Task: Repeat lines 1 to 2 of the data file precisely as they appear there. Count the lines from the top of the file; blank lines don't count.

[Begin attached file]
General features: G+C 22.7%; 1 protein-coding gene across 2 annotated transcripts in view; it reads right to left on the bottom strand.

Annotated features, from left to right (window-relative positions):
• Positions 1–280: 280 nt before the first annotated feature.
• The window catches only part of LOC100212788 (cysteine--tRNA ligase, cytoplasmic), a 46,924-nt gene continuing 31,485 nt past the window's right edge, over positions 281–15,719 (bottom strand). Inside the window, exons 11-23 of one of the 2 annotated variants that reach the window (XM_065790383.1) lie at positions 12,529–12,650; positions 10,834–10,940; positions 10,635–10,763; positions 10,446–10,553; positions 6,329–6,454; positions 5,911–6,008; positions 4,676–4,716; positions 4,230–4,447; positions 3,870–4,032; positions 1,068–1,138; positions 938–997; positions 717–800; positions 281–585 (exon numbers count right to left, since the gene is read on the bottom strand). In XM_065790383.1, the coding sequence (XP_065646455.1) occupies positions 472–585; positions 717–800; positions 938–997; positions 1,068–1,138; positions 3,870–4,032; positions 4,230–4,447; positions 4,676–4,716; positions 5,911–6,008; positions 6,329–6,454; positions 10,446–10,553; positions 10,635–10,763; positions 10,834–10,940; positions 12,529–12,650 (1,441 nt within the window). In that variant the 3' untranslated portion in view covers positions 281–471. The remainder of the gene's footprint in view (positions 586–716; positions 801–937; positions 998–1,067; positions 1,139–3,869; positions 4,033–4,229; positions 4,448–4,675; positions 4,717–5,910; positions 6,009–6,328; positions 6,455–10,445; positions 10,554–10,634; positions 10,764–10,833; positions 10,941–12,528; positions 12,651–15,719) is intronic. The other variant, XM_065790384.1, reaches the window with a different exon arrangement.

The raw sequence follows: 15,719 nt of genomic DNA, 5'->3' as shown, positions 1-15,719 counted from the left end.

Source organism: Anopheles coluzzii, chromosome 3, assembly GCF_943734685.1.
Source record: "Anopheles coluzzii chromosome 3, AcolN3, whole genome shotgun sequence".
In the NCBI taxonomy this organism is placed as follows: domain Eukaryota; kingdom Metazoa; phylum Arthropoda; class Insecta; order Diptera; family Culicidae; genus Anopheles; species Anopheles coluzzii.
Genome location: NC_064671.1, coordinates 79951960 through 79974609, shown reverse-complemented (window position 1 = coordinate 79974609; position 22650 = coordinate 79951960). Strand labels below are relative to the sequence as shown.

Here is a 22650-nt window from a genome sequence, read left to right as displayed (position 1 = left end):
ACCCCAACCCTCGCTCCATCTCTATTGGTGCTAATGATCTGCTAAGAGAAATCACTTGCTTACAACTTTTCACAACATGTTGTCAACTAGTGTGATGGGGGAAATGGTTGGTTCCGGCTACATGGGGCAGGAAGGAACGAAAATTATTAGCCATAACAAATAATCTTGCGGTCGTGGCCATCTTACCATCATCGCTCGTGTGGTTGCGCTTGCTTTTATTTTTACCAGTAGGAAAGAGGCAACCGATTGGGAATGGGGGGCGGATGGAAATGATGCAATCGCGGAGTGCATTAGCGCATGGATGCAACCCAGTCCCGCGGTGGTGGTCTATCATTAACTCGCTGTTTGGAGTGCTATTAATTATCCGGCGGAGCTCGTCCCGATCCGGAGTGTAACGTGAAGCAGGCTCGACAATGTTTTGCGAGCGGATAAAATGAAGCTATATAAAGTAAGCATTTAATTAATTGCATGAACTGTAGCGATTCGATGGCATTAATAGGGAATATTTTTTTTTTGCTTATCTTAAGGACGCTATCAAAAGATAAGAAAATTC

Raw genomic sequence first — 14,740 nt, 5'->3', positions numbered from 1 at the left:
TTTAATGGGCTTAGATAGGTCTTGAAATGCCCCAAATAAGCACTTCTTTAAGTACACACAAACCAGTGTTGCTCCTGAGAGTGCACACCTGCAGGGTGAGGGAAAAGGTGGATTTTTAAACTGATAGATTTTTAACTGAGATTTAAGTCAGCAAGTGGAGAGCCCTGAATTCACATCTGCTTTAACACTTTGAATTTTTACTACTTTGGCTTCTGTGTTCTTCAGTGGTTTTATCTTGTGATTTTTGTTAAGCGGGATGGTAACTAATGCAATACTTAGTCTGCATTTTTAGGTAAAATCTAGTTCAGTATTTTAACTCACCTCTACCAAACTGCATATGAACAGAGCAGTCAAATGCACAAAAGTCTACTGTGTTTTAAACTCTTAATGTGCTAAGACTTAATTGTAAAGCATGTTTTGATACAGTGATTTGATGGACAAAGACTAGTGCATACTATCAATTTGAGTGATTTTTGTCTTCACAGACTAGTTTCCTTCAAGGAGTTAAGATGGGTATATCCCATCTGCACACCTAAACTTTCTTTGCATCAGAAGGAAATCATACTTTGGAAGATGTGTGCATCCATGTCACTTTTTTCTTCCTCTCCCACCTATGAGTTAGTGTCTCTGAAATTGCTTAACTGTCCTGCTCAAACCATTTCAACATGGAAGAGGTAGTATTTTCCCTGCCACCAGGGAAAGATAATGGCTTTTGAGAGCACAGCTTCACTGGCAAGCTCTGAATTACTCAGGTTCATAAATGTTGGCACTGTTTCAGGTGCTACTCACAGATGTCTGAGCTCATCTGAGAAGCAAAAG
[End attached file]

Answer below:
General features: G+C 22.7%; 1 protein-coding gene across 2 annotated transcripts in view; it reads right to left on the bottom strand.

Annotated features, from left to right (window-relative positions):